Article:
This reshuffle is about settling scores – the electorate deserves better than this needless turmoil

Janet Street-Porter
Getty

Having been publicly humiliated, Sajid Javid put on a top performance. In reality, the bloke was forced out of his job – but the former chancellor appeared smiley and gracious as he returned home without his ministerial red box, emerging to issue a brief statement.

Javid told us he’d quit in order to keep his self-respect, but in the real world of work, outside the Westminster goldfish bowl, this is known as constructive dismissal.

British democracy works in a brutal and wasteful fashion. Voters are continually being asked to consume less, to live within our means and to consider the environment – but the same rules don’t apply to the business of running the country, where human resources are treated with contempt. If government departments were factories laying people off in this fashion it would be leading the evening news.

Maybe we won’t think of politicians as workers like the rest of us – polls show most are regarded with utter cynicism – but at the end of the day, they are tasked with running our country. Being sacked or made redundant (it’s happened to me a handful of times) is an unpleasant experience. It makes you question so many things and knocks your self-esteem for six. Generally getting sacked is never your fault – people get sacked because it suits someone more powerful higher up the food chain – and that’s exactly what has happened in Downing Street. This reshuffle is all about scores being settled.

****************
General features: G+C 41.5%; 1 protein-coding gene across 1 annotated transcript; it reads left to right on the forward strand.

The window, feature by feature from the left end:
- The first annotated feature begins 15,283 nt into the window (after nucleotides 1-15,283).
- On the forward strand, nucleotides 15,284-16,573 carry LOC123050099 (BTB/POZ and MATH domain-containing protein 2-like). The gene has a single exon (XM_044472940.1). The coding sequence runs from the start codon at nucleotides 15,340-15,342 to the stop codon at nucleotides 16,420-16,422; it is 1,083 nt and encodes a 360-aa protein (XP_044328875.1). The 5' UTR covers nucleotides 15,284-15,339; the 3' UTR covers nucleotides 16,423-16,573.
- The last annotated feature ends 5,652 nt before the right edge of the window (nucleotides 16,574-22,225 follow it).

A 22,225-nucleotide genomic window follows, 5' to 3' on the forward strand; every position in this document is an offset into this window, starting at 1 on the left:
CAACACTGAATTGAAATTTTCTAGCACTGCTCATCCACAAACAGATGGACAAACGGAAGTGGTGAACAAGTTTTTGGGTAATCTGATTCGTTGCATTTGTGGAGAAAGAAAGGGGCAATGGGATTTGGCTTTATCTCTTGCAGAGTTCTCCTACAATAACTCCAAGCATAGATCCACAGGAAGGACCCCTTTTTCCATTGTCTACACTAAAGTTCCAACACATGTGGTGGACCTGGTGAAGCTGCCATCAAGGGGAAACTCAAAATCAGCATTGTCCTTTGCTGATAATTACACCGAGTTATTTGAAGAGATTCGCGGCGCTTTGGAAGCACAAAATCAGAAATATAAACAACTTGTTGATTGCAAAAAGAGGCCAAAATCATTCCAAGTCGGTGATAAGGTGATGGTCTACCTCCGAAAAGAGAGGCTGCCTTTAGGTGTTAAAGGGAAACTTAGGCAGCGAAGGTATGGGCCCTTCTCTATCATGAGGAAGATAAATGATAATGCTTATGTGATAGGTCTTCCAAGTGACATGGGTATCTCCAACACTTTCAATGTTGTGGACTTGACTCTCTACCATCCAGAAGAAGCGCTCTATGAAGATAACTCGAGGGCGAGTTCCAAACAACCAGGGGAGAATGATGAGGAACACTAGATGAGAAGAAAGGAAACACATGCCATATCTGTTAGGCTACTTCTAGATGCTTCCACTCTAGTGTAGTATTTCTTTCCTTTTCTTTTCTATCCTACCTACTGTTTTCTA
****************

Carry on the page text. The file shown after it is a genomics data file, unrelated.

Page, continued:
In Dominic Cummings’ world, highly educated MPs who have had to learn complicated briefs and lead huge teams are disposable players in his grand scheme who can be put in the recycling bin. This ritual culling, and the appointment of senior ministers who are expected to toe the line, is bizarre in the extreme.

How can someone know all about Northern Ireland, housing or foreign aid overnight? At best, they can only be gifted amateurs, relying on their advisers. Now, loyalty and a non-questioning mindset seems to be valued over innovative or creative thinking, and those advisers come from a small gene pool, approved by mission control. In a secondary cull, dozens of junior ministers and special advisors will be packing their bags and clearing their offices. How can this turmoil be justified?

Boris Johnson seems to be turning into Donald Trump – whose capacity to sack any appointee (usually via a hostile tweet) who dares to question his judgement remains extraordinary. But it’s a mistake for any boss to think that people who stand up to you are bad team players. If a leader’s plans have any areas of weakness, who will help to refine them? That now seems to be the job of Cummings and his non-elected team of intellectuals and “weirdos”. Downing Street has become mission control for every aspect of government policy, and anyone who deviates will be purged. Not so very different from the White House or Beijing.